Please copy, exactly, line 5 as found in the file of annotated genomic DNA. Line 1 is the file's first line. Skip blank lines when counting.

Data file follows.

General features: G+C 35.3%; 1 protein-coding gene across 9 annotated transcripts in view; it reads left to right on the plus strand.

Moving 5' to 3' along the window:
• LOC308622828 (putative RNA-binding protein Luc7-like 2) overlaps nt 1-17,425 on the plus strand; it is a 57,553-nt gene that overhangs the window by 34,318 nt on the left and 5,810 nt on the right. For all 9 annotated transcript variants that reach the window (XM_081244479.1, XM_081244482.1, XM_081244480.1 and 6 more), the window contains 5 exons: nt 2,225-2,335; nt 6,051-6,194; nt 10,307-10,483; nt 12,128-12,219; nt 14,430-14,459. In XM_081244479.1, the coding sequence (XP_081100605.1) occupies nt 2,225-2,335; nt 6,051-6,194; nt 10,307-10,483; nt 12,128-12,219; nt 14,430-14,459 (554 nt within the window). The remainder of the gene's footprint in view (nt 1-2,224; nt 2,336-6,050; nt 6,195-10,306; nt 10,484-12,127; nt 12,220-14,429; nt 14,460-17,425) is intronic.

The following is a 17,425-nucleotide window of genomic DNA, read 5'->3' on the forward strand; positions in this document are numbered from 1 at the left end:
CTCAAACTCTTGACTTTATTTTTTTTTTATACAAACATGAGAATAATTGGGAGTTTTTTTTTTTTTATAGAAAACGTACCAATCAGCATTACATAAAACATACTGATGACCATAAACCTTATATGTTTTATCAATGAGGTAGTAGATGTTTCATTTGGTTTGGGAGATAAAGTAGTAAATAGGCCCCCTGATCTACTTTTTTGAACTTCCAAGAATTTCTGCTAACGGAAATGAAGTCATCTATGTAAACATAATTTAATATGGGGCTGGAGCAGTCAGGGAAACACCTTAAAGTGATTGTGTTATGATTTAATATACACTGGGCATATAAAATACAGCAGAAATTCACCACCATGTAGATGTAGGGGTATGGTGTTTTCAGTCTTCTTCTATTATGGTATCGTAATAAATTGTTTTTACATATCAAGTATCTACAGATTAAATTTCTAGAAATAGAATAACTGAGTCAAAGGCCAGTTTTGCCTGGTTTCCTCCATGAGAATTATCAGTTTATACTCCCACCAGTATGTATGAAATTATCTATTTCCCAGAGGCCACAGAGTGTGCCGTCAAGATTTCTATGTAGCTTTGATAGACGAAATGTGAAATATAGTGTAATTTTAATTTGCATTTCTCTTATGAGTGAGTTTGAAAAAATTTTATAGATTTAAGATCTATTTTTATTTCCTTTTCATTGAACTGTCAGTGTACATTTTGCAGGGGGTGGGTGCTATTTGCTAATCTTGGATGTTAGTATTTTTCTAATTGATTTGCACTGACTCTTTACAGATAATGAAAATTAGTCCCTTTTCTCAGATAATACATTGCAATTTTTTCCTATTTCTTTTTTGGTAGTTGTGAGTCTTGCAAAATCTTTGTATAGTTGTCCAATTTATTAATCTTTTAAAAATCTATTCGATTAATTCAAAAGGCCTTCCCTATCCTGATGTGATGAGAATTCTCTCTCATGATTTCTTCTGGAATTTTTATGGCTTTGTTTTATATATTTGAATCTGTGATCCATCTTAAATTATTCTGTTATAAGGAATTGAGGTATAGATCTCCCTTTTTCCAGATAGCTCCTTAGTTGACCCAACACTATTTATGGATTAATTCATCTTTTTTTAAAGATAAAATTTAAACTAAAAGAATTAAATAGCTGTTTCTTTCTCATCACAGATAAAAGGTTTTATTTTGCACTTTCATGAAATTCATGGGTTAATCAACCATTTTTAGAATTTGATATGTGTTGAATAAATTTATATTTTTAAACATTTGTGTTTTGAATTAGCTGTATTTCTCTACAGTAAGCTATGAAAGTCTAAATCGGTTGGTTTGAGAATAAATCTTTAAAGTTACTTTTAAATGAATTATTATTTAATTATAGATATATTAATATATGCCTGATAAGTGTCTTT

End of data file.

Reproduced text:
CTCAAACTCTTGACTTTATTTTTTTTTTATACAAACATGAGAATAATTGGGAGTTTTTTTTTTTTTATAGAAAACGTACCAATCAGCATTACATAAAACATACTGATGACCATAAACCTTATATGTTTTATCAATGAGGTAGTAGATGTTTCATTTGGTTTGGGAGATAAAGTAGTAAATAGGCCCCCTGATCTACTTTTTTGAACTTCCAAGAATTTCTGCTAACGGAAATGAAGTCATCTATGTAAACATAATTTAATATGGGGCTGGAGCAGTCAGGGAAACACCTTAAAGTGATTGTGTTATGATTTAATATACACTGGGCATATAAAATACAGCAGAAATTCACCACCATGTAGATGTAGGGGTATGGTGTTTTCAGTCTTCTTCTATTATGGTATCGTAATAAATTGTTTTTACATATCAAGTATCTACAGATTAAATTTCTAGAAATAGAATAACTGAGTCAAAGGCCAGTTTTGCCTGGTTTCCTCCATGAGAATTATCAGTTTATACTCCCACCAGTATGTATGAAATTATCTATTTCCCAGAGGCCACAGAGTGTGCCGTCAAGATTTCTATGTAGCTTTGATAGACGAAATGTGAAATATAGTGTAATTTTAATTTGCATTTCTCTTATGAGTGAGTTTGAAAAAATTTTATAGATTTAAGATCTATTTTTATTTCCTTTTCATTGAACTGTCAGTGTACATTTTGCAGGGGGTGGGTGCTATTTGCTAATCTTGGATGTTAGTATTTTTCTAATTGATTTGCACTGACTCTTTACAGATAATGAAAATTAGTCCCTTTTCTCAGATAATACATTGCAATTTTTTCCTATTTCTTTTTTGGTAGTTGTGAGTCTTGCAAAATCTTTGTATAGTTGTCCAATTTATTAATCTTTTAAAAATCTATTCGATTAATTCAAAAGGCCTTCCCTATCCTGATGTGATGAGAATTCTCTCTCATGATTTCTTCTGGAATTTTTATGGCTTTGTTTTATATATTTGAATCTGTGATCCATCTTAAATTATTCTGTTATAAGGAATTGAGGTATAGATCTCCCTTTTTCCAGATAGCTCCTTAGTTGACCCAACACTATTTATGGATTAATTCATCTTTTTTTAAAGATAAAATTTAAACTAAAAGAATTAAATAGCTGTTTCTTTCTCATCACAGATAAAAGGTTTTATTTTGCACTTTCATGAAATTCATGGGTTAATCAACCATTTTTAGAATTTGATATGTGTTGAATAAATTTATATTTTTAAACATTTGTGTTTTGAATTAGCTGTATTTCTCTACAGTAAGCTATGAAAGTCTAAATCGGTTGGTTTGAGAATAAATCTTTAAAGTTACTTTTAAATGAATTATTATTTAATTATAGATATATTAATATATGCCTGATAAGTGTCTTT